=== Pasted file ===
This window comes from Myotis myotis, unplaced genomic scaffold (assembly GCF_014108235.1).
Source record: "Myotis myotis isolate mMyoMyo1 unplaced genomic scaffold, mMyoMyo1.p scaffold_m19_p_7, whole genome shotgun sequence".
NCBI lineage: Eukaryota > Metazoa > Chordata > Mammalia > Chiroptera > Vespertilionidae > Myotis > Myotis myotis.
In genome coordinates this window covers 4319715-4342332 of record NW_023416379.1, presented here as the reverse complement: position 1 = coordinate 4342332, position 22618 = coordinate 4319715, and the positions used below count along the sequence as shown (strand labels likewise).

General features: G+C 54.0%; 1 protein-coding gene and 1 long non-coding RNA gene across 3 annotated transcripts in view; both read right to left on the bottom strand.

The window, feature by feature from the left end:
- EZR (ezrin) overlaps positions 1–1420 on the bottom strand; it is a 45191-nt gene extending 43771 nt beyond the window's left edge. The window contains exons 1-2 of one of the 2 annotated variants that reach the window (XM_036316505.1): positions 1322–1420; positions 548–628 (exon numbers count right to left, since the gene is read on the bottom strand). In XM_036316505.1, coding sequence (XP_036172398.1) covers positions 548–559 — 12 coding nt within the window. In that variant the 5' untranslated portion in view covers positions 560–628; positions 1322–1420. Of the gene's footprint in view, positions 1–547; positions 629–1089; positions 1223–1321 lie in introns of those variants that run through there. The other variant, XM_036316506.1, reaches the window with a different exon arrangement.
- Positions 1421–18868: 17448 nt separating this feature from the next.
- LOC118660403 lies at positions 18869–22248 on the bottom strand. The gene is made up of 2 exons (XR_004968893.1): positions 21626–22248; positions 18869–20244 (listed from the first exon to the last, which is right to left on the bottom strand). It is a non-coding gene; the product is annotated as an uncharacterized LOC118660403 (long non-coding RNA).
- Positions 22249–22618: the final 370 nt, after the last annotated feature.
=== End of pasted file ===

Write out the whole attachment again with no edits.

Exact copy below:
This window comes from Myotis myotis, unplaced genomic scaffold (assembly GCF_014108235.1).
Source record: "Myotis myotis isolate mMyoMyo1 unplaced genomic scaffold, mMyoMyo1.p scaffold_m19_p_7, whole genome shotgun sequence".
NCBI lineage: Eukaryota > Metazoa > Chordata > Mammalia > Chiroptera > Vespertilionidae > Myotis > Myotis myotis.
In genome coordinates this window covers 4319715-4342332 of record NW_023416379.1, presented here as the reverse complement: position 1 = coordinate 4342332, position 22618 = coordinate 4319715, and the positions used below count along the sequence as shown (strand labels likewise).

General features: G+C 54.0%; 1 protein-coding gene and 1 long non-coding RNA gene across 3 annotated transcripts in view; both read right to left on the bottom strand.

The window, feature by feature from the left end:
- EZR (ezrin) overlaps positions 1–1420 on the bottom strand; it is a 45191-nt gene extending 43771 nt beyond the window's left edge. The window contains exons 1-2 of one of the 2 annotated variants that reach the window (XM_036316505.1): positions 1322–1420; positions 548–628 (exon numbers count right to left, since the gene is read on the bottom strand). In XM_036316505.1, coding sequence (XP_036172398.1) covers positions 548–559 — 12 coding nt within the window. In that variant the 5' untranslated portion in view covers positions 560–628; positions 1322–1420. Of the gene's footprint in view, positions 1–547; positions 629–1089; positions 1223–1321 lie in introns of those variants that run through there. The other variant, XM_036316506.1, reaches the window with a different exon arrangement.
- Positions 1421–18868: 17448 nt separating this feature from the next.
- LOC118660403 lies at positions 18869–22248 on the bottom strand. The gene is made up of 2 exons (XR_004968893.1): positions 21626–22248; positions 18869–20244 (listed from the first exon to the last, which is right to left on the bottom strand). It is a non-coding gene; the product is annotated as an uncharacterized LOC118660403 (long non-coding RNA).
- Positions 22249–22618: the final 370 nt, after the last annotated feature.